Closed caption, subtitles for deafness and hard of hearing, and audio descriptions are all used to make films and television shows more accessible to people with disabilities. Those kinds of features have become an important part of how people from all walks of life consume the streaming platform's content.

In celebration of Global accessibility Awareness Day, Netflix is going to expand its accessibility features across the globe and launch a new collection of stories focused on people living with disabilities. The platform's other special collections pull from the catalog of existing content with the goal of promoting their visibility as users browse the service. Spanish, French, Korean, and Portuguese are just a few of the languages where the new collection is available.

When we spoke with Heather Dowdy, the director of accessibility at Netflix, she explained that the ability to use AD and SDH depends on whether the networks airing the content provide the features in multiple languages. English-speakers who want to watch the series with English AD or SDH will only be able to do so if accessibility is prioritized by the platform airing it.

One of the reasons that the platform has been planning for this expansion is the fact that more subscribers are watching content from across the globe.

We are adding more titles because we recognize that people are finding these stories all over the world.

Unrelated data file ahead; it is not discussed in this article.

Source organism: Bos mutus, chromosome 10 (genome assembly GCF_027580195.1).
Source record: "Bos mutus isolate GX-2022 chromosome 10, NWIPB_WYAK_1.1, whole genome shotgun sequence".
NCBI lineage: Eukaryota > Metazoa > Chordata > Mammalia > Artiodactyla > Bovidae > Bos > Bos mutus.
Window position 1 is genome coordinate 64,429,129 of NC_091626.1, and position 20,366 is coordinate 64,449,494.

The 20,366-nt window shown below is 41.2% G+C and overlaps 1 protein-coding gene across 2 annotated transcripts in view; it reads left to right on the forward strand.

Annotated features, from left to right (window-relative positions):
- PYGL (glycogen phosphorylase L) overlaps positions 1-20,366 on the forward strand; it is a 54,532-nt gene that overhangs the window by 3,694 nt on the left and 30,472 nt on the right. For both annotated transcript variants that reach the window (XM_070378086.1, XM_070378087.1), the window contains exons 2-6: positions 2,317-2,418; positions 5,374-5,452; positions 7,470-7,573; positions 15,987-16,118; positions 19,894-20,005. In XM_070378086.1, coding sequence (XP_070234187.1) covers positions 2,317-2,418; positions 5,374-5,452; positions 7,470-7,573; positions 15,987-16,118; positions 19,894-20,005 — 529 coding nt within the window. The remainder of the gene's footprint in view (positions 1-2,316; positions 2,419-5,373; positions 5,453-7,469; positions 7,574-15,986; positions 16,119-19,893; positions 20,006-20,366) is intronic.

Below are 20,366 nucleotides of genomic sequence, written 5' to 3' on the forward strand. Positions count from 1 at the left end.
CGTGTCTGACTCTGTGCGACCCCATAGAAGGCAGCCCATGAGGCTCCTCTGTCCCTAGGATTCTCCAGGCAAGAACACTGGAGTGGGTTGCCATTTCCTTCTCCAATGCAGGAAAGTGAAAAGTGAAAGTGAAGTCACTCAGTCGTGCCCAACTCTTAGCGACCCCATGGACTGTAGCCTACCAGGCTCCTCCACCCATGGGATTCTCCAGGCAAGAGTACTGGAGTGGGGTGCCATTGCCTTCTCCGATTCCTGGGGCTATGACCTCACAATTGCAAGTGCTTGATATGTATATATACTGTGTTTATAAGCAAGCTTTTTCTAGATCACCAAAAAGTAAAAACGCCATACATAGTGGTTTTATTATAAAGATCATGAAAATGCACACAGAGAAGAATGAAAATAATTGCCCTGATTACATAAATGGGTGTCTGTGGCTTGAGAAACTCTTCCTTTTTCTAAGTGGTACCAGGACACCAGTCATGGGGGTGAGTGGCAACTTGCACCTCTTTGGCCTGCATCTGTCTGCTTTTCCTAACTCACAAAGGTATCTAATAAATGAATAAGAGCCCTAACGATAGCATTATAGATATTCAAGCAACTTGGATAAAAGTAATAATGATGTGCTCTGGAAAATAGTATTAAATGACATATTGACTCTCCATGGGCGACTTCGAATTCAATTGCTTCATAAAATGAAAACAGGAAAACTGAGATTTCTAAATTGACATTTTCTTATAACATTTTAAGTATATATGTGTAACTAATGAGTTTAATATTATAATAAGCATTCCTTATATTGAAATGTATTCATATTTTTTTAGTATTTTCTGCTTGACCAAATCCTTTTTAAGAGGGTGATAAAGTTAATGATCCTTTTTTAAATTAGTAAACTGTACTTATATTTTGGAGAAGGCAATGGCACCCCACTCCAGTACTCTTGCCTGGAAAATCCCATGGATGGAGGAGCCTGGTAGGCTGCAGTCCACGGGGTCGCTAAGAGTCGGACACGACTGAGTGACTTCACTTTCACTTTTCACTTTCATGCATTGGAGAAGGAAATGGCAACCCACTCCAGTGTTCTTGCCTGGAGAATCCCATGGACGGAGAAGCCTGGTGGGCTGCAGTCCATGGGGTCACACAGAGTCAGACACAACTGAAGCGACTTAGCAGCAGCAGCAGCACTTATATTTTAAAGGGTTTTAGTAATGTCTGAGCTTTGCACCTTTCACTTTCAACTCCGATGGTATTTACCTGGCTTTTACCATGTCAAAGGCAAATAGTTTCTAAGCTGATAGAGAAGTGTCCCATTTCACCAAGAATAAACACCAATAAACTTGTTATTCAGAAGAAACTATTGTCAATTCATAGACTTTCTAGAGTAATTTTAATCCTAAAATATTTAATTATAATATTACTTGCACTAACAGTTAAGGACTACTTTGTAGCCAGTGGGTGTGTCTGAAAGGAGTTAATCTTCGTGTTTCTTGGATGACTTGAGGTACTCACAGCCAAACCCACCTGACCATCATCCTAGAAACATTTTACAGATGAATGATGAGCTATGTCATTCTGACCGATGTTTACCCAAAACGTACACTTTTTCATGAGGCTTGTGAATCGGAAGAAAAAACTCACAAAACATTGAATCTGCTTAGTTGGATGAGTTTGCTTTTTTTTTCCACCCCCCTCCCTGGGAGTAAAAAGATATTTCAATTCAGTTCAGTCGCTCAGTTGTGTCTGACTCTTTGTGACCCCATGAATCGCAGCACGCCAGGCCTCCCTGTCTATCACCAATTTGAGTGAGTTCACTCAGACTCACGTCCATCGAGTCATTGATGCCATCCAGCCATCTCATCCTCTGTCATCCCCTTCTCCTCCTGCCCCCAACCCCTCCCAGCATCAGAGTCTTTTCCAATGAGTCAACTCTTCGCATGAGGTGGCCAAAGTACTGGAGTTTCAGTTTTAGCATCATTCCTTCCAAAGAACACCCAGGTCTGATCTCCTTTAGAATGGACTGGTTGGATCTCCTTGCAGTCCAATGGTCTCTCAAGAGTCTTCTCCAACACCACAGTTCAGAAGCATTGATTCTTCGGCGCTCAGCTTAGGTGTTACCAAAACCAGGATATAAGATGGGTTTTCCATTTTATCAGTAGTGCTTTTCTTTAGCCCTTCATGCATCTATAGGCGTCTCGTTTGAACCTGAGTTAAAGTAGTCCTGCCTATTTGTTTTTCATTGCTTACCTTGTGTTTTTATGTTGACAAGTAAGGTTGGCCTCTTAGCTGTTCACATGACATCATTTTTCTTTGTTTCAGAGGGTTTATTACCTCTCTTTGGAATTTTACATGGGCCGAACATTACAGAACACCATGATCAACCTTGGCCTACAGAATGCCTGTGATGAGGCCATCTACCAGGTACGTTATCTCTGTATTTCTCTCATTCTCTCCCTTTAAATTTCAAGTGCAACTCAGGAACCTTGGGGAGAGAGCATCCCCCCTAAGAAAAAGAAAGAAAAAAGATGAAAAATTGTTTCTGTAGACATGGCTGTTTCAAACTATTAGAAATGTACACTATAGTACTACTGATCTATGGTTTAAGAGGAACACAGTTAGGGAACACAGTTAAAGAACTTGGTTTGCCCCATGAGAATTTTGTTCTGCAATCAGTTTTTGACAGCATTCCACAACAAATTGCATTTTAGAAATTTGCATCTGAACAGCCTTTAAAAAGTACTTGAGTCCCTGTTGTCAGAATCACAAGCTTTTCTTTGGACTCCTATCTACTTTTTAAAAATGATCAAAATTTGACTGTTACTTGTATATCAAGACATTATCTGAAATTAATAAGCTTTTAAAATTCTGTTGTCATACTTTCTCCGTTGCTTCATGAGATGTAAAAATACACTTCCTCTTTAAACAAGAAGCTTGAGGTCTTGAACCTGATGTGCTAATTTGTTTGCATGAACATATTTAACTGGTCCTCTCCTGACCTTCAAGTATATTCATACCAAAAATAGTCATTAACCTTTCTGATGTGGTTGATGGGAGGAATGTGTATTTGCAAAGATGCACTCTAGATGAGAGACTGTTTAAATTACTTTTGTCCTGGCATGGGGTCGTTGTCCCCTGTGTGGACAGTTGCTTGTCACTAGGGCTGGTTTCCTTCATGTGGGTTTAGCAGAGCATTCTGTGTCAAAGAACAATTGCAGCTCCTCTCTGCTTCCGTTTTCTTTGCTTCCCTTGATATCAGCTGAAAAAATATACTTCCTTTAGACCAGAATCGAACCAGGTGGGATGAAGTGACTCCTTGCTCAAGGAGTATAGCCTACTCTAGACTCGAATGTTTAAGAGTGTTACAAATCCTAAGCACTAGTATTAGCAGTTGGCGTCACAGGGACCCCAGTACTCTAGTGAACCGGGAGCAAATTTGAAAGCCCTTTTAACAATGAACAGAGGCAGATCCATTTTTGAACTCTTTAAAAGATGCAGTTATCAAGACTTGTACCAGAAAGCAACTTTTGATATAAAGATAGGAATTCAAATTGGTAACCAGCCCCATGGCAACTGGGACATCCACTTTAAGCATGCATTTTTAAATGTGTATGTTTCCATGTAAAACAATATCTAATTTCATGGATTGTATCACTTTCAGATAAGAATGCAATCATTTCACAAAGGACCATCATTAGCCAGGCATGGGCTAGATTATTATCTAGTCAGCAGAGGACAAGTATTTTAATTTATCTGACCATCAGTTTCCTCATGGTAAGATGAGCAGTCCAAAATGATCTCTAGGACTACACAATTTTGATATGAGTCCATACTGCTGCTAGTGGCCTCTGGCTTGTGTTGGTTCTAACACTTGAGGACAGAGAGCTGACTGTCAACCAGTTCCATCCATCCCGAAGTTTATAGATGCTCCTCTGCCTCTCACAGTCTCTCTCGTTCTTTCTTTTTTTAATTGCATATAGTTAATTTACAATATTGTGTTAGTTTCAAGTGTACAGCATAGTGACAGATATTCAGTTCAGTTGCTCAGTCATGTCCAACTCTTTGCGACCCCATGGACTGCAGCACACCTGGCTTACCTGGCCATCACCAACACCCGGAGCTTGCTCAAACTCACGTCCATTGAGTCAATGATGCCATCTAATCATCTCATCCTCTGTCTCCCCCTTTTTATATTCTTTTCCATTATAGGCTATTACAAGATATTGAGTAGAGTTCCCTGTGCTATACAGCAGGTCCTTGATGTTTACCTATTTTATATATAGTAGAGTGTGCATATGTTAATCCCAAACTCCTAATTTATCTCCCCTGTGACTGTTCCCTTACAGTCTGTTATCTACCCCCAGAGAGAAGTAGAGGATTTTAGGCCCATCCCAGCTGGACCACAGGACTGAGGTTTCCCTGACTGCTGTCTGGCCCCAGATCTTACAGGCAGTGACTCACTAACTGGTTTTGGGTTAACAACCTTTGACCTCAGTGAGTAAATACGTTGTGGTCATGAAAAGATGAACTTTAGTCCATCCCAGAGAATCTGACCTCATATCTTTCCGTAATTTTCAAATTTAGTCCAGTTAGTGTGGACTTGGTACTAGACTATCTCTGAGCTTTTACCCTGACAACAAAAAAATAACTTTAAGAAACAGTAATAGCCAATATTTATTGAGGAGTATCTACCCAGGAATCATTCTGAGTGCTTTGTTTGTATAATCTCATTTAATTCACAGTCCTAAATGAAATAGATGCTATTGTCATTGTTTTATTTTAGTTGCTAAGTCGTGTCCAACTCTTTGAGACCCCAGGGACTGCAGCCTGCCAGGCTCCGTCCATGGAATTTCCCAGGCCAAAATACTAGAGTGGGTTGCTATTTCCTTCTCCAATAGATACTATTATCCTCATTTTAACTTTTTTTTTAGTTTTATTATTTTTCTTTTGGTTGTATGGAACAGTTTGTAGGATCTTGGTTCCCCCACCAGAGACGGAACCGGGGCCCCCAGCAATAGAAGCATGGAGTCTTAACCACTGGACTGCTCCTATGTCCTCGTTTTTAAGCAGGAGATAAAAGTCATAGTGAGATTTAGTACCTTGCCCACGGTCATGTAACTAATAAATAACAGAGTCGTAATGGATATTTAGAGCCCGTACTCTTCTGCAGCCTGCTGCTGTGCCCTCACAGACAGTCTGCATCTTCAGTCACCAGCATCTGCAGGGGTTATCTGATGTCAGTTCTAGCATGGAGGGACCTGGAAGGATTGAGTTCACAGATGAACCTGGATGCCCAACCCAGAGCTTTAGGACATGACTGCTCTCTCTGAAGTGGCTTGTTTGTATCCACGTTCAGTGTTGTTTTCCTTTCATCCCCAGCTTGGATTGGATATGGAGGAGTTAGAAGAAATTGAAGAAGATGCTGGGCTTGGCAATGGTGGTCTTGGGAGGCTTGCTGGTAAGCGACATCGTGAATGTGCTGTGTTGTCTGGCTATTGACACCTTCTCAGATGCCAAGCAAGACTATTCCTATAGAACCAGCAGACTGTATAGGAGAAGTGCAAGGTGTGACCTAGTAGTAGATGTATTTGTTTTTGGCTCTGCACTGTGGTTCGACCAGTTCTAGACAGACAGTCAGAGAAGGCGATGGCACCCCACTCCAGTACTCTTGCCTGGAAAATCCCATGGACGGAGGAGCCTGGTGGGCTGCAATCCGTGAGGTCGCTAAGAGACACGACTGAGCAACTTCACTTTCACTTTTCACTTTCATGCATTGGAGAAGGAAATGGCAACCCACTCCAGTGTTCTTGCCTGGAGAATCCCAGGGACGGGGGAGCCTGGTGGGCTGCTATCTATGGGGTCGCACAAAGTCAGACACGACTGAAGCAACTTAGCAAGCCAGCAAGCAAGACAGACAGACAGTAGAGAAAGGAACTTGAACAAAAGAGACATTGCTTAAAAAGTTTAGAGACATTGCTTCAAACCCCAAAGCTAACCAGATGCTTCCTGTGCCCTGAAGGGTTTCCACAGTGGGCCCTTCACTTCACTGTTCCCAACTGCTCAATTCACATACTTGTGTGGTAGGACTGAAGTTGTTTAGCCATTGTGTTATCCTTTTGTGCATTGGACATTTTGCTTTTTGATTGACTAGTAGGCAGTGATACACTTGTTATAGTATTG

40 percent of the global user base uses subtitles and people have watched hundreds of thousands of hours of shows with their audio descriptions turned on, according to the company. The platform worked with members of the disability community to develop more robust AD guidelines meant to make the platform more inclusive.

The things that bring our characters to life are things like race, gender, hair texture, and skin tone.

Bridgerton is one of the most watched shows on the platform, with subtitles in six countries. The story of Squid Game, whose English subtitles came under fire for being woefully inaccurate, has been different. As part of its new initiative to ensure that shows and movies are original voices are maintained, Dowdy didn't specify what steps the streamer will take. She said that the Squid Game situation was a learning opportunity for the company.

If our members with disabilities aren't able to access that title and give us feedback to improve the SDH, then we aren't serving all of the members the best way that we can.